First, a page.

John had no blood relatives, though he did leave behind a close knit extended family of former customers and employees who loved him as kin. I worked for John for some 14 years, and back then I saw him on a daily basis. Now that he’s gone I realize I needed to spend more time with him. Once the Onyx was closed in 1998, John retired and he started trekking across the US and Canada, often by train. Briefly John chased the idea of opening up another café, maybe here in LA or up in Portland, Oregon, but I think his renewed interest in travel got the best of those plans. While I bounced around the west coast, living for a while up in the Puget Sound, John was spending a lot of time in his cabin on the Russian River. I had excuses, but too many excuses. We’d get together for lunch or dinner every once in a while, but never as often as I wished we had now.
 
Though we were friends for some 26 years, there was so much I never knew about John. He was a man of many secrets. For example, I never knew his birthday. No one did. I once actually figured out how old he was; he laughed because he knew I’d forget it. I did. I swear with a wave of his hand the number vanished. John created a public space and even though he was the face of the Onyx, he was an incredibly private person.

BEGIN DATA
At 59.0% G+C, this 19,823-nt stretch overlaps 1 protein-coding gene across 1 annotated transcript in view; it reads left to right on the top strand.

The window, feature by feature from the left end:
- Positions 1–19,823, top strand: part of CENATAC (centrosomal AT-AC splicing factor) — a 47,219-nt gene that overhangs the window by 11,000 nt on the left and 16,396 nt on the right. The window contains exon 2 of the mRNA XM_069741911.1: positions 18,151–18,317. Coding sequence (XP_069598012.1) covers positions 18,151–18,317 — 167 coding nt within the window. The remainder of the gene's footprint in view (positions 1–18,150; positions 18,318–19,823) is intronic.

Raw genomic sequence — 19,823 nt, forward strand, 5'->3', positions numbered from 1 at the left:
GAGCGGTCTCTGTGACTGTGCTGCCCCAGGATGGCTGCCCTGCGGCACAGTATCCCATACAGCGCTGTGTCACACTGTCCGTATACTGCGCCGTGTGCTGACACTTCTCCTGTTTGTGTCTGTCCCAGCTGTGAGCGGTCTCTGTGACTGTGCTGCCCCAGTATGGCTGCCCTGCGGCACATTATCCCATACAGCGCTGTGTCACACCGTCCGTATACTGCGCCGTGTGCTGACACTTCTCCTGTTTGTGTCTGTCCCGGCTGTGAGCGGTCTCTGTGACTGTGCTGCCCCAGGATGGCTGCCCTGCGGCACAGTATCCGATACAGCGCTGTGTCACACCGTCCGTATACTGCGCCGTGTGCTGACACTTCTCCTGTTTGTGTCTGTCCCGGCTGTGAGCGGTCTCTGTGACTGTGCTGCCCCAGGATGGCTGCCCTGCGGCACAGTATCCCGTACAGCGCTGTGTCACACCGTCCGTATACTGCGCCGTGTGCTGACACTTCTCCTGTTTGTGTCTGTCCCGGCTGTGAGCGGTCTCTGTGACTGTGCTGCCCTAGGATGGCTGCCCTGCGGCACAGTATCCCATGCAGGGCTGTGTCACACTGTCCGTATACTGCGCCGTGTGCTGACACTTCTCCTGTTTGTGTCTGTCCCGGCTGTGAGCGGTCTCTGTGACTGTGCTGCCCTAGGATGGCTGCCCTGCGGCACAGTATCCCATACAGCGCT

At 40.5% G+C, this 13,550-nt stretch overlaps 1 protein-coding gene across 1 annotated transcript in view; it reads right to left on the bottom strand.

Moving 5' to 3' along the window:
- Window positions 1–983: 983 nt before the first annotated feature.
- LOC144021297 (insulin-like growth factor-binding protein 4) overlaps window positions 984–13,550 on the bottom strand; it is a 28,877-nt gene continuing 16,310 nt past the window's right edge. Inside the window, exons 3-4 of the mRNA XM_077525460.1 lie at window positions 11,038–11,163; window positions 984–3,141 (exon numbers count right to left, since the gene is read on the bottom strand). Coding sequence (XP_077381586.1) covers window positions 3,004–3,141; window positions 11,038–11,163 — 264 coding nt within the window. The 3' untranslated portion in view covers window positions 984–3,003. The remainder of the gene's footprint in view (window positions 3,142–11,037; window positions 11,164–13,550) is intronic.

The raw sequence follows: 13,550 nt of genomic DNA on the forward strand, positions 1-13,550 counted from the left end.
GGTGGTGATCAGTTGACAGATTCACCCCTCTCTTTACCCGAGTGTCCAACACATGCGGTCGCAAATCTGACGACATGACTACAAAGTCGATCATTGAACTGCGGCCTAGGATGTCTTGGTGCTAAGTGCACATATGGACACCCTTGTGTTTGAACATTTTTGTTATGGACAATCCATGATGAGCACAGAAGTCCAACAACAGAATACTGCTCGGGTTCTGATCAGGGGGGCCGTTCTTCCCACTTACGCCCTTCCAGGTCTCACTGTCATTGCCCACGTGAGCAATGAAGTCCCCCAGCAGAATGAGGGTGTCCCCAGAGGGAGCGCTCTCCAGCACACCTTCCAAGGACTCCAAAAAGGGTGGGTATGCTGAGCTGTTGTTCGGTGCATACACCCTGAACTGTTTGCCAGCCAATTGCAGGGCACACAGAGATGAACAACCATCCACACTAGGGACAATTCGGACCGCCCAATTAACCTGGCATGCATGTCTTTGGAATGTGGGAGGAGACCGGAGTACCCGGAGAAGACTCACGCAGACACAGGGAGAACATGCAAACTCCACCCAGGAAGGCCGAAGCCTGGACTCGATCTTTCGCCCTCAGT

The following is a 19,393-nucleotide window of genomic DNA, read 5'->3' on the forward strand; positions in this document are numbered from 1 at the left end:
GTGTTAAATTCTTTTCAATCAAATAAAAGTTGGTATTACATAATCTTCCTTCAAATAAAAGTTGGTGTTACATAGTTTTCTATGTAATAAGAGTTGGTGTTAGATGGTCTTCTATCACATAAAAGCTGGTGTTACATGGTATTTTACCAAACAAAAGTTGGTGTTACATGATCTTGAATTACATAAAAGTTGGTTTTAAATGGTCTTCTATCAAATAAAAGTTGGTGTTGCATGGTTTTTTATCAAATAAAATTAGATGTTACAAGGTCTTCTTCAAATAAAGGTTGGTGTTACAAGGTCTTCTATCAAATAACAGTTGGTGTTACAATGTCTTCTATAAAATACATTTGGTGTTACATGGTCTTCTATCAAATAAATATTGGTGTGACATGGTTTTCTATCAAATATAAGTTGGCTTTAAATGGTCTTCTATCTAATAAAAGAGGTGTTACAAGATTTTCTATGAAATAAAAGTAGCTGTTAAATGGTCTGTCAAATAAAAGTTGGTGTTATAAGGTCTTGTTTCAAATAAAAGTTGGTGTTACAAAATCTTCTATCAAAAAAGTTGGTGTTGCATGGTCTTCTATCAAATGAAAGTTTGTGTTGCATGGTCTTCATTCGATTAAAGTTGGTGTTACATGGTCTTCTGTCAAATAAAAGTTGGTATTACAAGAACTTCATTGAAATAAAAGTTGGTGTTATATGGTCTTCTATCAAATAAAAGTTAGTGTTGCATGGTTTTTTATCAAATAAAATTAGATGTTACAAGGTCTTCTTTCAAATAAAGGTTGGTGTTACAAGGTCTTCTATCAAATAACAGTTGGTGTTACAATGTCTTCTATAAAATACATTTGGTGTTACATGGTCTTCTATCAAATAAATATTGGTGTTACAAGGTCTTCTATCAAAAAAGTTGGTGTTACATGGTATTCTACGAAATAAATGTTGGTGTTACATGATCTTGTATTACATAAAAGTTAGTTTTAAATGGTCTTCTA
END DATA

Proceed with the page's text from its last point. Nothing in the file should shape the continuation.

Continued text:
John however, was truly an odd bird who stood out in the crowd of weirdly plumed eccentrics. Years ago he took to wearing Hawaiian shirts, but as the time went on he found it necessary to wear two, if not three shirts at the same time. My opinion may be a bit skewed, if not perfectly preposterous -- and why wouldn’t it be -- but only John could look so damned dapper wearing three Hawaiian shirts. No, he wasn’t batty, he just had a lot of Hawaiian shirts the world needed to experience. John was not exactly subtle but he did have an air of mystery about him. One part Bohemian, one part drill-sergeant, one part raconteur and muckraker, one part doting step-dad, he was a genuine man of the world. He hated bullshit, though a good bullshitter would be welcomed at his table. John had no patience for fools, but he knew when foolishness was a breath of fresh air. A few mediocre cups of coffee may have been poured at the Onyx now and then, but there was more pulsating life on that vibrant stretch of Vermont Ave than most any other part of Los Angeles during the 1980’s and 90’s. The cafe and the gallery next door was a genuine sanctuary from the volatile, irritating, confounding world outside. During the LA riots in 1992 John kept the Onyx open 24 hours a day so that the community had somewhere to gather and talk and be still. He believed in an unfettered creative experience, personal choice, personal responsibility, freedom of expression, the independence to live your life as you saw fit. And goddamn did he hate bureaucracy!